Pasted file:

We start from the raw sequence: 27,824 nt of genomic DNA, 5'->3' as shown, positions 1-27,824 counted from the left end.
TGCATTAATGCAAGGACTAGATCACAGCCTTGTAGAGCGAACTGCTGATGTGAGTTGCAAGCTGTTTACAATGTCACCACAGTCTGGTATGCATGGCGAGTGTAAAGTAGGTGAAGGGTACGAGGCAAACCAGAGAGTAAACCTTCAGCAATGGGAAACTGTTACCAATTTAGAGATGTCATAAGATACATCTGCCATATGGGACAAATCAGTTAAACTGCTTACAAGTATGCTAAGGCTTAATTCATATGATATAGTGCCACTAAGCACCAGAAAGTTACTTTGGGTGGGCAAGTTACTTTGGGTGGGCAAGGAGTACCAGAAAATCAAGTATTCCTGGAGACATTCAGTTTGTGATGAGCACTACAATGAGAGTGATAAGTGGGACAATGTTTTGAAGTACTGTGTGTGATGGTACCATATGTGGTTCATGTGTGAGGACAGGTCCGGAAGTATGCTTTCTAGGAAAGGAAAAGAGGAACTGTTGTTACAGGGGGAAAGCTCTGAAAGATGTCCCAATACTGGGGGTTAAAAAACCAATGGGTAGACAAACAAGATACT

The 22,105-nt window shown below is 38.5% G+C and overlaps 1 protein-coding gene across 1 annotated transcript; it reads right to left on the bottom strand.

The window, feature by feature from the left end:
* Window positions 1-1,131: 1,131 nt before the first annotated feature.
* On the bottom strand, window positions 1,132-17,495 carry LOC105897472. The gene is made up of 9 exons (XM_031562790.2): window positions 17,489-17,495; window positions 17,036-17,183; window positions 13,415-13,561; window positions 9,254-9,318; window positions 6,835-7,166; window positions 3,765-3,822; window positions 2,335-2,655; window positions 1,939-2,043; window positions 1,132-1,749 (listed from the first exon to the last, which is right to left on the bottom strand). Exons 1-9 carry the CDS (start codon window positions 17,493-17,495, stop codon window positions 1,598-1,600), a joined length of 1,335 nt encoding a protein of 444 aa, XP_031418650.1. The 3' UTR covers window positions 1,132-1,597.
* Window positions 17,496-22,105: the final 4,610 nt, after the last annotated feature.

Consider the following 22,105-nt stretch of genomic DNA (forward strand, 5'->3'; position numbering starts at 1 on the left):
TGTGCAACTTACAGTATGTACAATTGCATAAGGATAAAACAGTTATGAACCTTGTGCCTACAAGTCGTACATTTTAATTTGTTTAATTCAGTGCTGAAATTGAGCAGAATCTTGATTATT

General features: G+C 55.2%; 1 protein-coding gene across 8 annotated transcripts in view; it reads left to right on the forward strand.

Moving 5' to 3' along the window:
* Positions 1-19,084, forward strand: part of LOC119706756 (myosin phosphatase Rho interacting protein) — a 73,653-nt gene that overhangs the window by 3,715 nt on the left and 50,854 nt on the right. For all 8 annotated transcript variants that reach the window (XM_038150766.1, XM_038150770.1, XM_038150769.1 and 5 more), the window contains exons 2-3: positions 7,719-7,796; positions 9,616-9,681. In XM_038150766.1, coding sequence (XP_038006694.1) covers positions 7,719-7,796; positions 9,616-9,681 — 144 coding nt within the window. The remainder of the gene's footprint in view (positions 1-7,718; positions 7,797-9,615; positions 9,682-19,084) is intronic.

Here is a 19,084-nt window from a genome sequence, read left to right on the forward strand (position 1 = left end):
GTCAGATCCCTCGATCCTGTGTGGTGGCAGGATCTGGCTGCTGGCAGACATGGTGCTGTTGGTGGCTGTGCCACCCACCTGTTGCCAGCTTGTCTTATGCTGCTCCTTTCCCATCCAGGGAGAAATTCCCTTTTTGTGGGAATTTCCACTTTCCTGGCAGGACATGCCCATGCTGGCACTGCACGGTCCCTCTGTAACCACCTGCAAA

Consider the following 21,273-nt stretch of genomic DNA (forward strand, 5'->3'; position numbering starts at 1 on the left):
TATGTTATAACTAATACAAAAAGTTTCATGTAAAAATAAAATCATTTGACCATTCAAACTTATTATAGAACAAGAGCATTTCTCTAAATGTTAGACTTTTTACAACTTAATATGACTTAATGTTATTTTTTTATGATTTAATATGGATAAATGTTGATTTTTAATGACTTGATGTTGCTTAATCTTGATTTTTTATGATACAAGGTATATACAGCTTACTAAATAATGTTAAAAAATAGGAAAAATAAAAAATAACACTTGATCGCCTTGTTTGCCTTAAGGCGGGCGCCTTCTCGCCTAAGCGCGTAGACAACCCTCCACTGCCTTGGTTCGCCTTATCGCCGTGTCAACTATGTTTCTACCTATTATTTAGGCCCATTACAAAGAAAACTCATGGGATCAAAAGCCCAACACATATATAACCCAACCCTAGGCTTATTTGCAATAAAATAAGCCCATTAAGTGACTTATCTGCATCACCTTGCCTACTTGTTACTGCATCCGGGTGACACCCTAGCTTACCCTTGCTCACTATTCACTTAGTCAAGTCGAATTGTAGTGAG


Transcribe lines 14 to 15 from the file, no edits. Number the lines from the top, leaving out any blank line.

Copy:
GTCAGATCCCTCGATCCTGTGTGGTGGCAGGATCTGGCTGCTGGCAGACATGGTGCTGTTGGTGGCTGTGCCACCCACCTGTTGCCAGCTTGTCTTATGCTGCTCCTTTCCCATCCAGGGAGAAATTCCCTTTTTGTGGGAATTTCCACTTTCCTGGCAGGACATGCCCATGCTGGCACTGCACGGTCCCTCTGTAACCACCTGCAAA

Consider the following 21,273-nt stretch of genomic DNA (forward strand, 5'->3'; position numbering starts at 1 on the left):